Meeting so many puppies at the recent Pets at the Park has been my inspiration for this blog. Some people look at their puppy’s wobbly legs and wonder...
“Will they grow out of it or are they just made that way?”
Just like people, puppies grow at different rates and just like children going through growth spurts they will often take time to adapt to their new size.
Whether your pup is a pre-school drop out or dux of the class there are some games you can play at home and out and about that will help to improve their stability and awareness of where their legs are.
So how much exercise should we be giving them at what age?
If your dog is under 1 year of age they should not be running, on or off lead for more than 5 minutes per month of life per day.
Not many 7-year-old children would be happy to run in the park for more than 10 minutes non-stop every day.
Research also suggests that puppies walking on stairs from birth to 3 months of age have an increased risk of developing Hip Dysplasia.(1)
Research suggests that puppies walking on stairs from birth to 3 months of age have an increased risk of developing Hip Dysplasia.(1)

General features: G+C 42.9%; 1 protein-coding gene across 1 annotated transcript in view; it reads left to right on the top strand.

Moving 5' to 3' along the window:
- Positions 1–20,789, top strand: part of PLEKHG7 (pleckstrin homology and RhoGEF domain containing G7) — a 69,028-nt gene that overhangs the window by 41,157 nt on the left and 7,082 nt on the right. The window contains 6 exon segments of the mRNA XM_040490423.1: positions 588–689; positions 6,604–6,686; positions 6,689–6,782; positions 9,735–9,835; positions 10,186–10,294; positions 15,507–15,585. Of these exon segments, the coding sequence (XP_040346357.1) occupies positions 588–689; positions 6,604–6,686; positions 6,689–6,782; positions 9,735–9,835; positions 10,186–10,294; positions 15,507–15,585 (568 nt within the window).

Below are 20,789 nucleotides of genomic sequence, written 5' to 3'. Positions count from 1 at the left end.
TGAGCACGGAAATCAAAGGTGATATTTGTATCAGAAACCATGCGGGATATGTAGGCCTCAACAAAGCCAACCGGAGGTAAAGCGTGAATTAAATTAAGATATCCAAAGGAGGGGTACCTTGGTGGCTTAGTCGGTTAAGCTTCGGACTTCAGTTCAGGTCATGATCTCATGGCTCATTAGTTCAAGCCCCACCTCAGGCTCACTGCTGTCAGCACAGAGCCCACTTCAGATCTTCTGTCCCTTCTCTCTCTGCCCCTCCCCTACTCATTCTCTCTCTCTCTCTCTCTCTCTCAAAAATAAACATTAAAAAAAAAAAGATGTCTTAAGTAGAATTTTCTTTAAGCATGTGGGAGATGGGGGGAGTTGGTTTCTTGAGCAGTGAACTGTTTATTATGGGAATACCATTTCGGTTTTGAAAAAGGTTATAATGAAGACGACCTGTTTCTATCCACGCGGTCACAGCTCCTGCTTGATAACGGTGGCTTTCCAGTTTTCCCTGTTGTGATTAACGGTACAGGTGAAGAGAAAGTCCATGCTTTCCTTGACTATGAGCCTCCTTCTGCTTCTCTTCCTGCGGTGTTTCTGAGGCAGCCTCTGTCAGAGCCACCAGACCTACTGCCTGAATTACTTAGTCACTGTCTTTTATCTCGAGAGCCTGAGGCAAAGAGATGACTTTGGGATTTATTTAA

Any dog under 1 year old should have their exercise controlled.
Dogs younger than 2 years of age should not repetitively chase a ball, Frisbee or stick as their joints are not yet fully formed.
Whether your pup is a pre-school dropout or dux of the class there are some games you can play at home and out and about that will help to improve their stability and awareness of where their legs are.
Spending 10-15 minutes training static or slow activity exercises is the equivalent to running in the park for an hour without the issues of injury or over exercise for developing joints.
These exercises can improve strength and endurance, as well as improving balance and flexibility in your growing dog.
- Cavaletti, stepping slowly over or under obstacles of different heights and widths, not jumping
- Back-up exercise. Start this in a narrow space until your dog understands what is required.
- Up and down ramps,
- Bridge or plank walking.
- Standing and balancing, then progressing to doing this on slightly unstable surfaces.
(1) Housing- and exercise-related risk factors associated with the development of hip dysplasia as determined by radiographic evaluation in a prospective cohort of Newfoundlands, Labrador Retrievers, Leonbergers, and Irish Wolfhounds in Norway.
Am J Vet Res. 2012 Jun;73(6):838-46. doi: 10.2460/ajvr.73.6.838.
(2) Diet, Exercise, and Weight as Risk Factors in Hip Dysplasia and Elbow Arthrosis in Labrador Retrievers
The Journal of Nutrition, Volume 136, Issue 7, 1 July 2006, Pages 2050S–2052S